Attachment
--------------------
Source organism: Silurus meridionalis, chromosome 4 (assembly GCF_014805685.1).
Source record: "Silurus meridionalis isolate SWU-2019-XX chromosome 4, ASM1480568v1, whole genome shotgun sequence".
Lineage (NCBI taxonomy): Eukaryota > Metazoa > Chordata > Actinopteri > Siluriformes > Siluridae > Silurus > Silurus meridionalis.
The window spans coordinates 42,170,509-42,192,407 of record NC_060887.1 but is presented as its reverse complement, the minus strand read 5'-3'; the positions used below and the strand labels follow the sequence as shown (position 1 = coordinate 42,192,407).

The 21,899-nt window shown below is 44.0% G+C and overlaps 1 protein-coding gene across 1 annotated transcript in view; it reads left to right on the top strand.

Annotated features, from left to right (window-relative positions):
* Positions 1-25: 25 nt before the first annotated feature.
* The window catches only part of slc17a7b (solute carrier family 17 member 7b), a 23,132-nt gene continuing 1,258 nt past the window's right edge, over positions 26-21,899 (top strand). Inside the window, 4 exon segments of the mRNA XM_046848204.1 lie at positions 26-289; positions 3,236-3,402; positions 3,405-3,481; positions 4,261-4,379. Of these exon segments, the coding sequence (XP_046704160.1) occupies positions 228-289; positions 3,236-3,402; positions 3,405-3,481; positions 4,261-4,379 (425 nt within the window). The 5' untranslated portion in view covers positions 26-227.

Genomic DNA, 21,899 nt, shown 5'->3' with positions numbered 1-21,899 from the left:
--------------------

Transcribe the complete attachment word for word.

Source organism: Silurus meridionalis, chromosome 4 (assembly GCF_014805685.1).
Source record: "Silurus meridionalis isolate SWU-2019-XX chromosome 4, ASM1480568v1, whole genome shotgun sequence".
Lineage (NCBI taxonomy): Eukaryota > Metazoa > Chordata > Actinopteri > Siluriformes > Siluridae > Silurus > Silurus meridionalis.
The window spans coordinates 42,170,509-42,192,407 of record NC_060887.1 but is presented as its reverse complement, the minus strand read 5'-3'; the positions used below and the strand labels follow the sequence as shown (position 1 = coordinate 42,192,407).

The 21,899-nt window shown below is 44.0% G+C and overlaps 1 protein-coding gene across 1 annotated transcript in view; it reads left to right on the top strand.

Annotated features, from left to right (window-relative positions):
* Positions 1-25: 25 nt before the first annotated feature.
* The window catches only part of slc17a7b (solute carrier family 17 member 7b), a 23,132-nt gene continuing 1,258 nt past the window's right edge, over positions 26-21,899 (top strand). Inside the window, 4 exon segments of the mRNA XM_046848204.1 lie at positions 26-289; positions 3,236-3,402; positions 3,405-3,481; positions 4,261-4,379. Of these exon segments, the coding sequence (XP_046704160.1) occupies positions 228-289; positions 3,236-3,402; positions 3,405-3,481; positions 4,261-4,379 (425 nt within the window). The 5' untranslated portion in view covers positions 26-227.

Genomic DNA, 21,899 nt, shown 5'->3' with positions numbered 1-21,899 from the left: